This is Lead Week on this blog.
OK – so these are the data.
Remember, all the shot were removed from these samples, by a combination of searching by hand and eye and then X-raying the samples. These lead levels refer to the lead left in the meat after the lead shot is removed – caused by tiny shards and fragments of lead coming off the pellets (see Lead Week, 3)
What proportion of Red Grouse bought from Iceland Foods, when tested for lead levels, would have been illegal had they been beef, lamb, chicken etc? Answer 31 out of 40 (78%). 31 out of 40 samples are above the dashed line (a few are superimposed on each other – but count them and you’ll get a good idea). If this meat were beef, pork, chicken etc all the points would have to be below the dotted line. Why is there no MRL (maximum residue level) set for game meat which, after all, has lead shot into it?
What proportion of lead levels in Red Grouse meat bought for human consumption from Iceland Foods were at least ten times the maximum residue level (MRL) for beef, pork, chicken lamb etc? They are easier to see, count the points above ‘1’ on the Y-axis – 15 out of 40. That’s more than a third of samples (37.5%) have ten times the maximum allowable level for lead in non-game meat.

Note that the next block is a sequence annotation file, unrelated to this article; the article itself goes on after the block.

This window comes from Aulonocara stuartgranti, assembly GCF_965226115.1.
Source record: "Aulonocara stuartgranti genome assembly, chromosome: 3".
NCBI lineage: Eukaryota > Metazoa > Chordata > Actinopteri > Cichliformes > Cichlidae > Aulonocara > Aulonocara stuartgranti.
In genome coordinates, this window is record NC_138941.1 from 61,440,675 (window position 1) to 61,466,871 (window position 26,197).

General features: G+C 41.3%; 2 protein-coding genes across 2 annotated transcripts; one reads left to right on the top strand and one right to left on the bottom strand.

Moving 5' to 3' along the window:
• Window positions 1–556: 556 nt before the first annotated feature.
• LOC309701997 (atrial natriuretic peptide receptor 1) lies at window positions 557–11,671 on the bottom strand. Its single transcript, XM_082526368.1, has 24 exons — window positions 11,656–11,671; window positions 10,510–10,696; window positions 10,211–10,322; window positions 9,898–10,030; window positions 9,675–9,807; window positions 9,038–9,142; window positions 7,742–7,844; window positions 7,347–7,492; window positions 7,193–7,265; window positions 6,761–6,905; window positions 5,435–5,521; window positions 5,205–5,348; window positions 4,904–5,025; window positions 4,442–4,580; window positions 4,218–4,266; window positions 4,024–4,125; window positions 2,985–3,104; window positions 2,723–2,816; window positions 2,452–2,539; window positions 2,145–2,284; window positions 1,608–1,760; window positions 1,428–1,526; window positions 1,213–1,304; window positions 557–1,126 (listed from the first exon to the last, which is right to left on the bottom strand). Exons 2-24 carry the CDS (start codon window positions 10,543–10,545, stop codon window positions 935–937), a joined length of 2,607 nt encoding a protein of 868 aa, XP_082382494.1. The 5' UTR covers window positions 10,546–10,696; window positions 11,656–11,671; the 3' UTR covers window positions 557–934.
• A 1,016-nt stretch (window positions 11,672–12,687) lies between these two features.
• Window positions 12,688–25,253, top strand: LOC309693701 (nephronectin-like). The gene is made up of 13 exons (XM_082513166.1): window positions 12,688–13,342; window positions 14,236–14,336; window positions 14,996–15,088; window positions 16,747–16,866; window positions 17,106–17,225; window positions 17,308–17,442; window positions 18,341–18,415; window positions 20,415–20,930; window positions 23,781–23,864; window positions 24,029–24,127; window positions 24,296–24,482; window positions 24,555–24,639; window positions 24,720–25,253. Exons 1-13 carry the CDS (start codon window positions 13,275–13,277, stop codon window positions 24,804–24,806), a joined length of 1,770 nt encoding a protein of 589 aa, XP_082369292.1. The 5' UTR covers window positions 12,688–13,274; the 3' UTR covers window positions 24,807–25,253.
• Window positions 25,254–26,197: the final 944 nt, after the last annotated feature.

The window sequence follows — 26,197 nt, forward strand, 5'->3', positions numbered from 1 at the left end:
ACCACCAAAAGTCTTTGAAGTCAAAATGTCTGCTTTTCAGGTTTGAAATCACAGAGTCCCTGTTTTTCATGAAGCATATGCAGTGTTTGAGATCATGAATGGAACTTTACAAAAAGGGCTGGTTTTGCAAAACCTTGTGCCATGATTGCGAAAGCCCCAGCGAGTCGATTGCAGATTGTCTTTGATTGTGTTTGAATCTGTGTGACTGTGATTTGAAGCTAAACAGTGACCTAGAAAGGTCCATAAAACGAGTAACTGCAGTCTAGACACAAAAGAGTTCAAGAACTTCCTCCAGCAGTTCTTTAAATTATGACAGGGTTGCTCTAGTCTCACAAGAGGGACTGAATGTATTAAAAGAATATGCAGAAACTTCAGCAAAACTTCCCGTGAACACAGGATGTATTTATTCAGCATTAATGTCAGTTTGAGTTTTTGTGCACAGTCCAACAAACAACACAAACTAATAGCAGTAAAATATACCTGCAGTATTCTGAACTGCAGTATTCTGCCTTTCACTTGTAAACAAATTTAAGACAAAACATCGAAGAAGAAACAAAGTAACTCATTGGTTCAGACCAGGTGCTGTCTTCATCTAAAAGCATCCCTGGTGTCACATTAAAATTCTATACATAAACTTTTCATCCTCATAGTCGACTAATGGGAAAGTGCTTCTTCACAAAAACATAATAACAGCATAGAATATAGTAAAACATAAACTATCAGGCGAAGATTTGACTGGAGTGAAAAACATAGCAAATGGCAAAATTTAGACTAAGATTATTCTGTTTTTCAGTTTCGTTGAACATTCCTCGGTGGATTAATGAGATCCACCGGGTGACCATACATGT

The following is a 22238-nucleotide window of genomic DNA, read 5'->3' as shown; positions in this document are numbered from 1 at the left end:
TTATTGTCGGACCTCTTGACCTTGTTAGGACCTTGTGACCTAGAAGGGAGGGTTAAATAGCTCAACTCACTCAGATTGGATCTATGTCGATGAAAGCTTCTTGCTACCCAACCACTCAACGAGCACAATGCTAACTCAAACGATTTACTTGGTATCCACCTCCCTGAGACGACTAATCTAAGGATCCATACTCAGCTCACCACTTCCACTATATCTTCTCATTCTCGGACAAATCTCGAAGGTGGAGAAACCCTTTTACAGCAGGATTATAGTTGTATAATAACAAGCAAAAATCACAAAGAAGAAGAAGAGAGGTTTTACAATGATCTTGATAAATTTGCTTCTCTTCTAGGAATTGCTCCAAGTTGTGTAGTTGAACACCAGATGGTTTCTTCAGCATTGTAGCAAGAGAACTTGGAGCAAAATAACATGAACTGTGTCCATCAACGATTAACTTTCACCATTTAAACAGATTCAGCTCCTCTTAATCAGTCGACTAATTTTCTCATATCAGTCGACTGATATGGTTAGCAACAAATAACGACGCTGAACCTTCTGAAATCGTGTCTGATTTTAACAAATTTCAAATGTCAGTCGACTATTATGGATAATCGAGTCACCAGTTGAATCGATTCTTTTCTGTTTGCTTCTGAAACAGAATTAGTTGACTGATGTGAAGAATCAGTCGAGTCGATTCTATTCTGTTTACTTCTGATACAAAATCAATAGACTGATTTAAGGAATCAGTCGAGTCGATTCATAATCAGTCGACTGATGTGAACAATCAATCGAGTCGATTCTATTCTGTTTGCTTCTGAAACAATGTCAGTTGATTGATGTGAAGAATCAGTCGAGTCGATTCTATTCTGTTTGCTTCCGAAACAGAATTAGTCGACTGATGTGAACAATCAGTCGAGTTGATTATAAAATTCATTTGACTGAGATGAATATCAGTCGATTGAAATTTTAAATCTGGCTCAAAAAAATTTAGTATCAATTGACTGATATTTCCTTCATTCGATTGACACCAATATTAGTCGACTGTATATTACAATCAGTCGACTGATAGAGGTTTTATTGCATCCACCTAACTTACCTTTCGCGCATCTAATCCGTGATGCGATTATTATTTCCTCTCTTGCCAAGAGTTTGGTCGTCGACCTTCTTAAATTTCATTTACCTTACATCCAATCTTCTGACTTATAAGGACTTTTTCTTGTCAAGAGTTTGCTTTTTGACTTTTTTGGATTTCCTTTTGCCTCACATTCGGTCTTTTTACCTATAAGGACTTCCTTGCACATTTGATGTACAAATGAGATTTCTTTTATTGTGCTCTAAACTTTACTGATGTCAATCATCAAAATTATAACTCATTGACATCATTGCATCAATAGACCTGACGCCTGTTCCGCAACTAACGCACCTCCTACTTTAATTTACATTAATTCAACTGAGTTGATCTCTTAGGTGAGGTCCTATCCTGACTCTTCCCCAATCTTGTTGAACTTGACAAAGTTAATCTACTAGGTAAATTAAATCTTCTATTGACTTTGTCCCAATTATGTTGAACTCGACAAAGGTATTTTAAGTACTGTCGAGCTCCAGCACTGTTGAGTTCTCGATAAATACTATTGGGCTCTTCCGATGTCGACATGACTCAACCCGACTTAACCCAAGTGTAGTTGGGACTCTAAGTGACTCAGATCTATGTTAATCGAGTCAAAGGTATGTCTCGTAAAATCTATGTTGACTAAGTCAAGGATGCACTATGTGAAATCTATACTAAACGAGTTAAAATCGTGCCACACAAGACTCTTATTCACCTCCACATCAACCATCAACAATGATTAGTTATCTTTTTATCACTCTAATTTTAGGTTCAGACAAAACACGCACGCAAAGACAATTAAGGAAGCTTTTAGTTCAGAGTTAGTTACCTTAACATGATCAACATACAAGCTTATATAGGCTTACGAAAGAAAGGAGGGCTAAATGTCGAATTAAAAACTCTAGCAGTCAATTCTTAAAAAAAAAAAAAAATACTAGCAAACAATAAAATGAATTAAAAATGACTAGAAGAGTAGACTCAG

And as you can see, there is one sample that had over 100 times the legal maximum lead level (but less than 1000 times) for non-game meat – 168 times, actually.
And that single sample up in the top right corner? That’s above 1000 times the legal maximum lead level for beef, pork, chicken, lamb etc – in fact it is at 3699 times the maximum level (though because it is game meat there is no maximum lead level set – rather strangely). That is a lot of lead to find in a meat sample.
I’ll let you digest that for a while.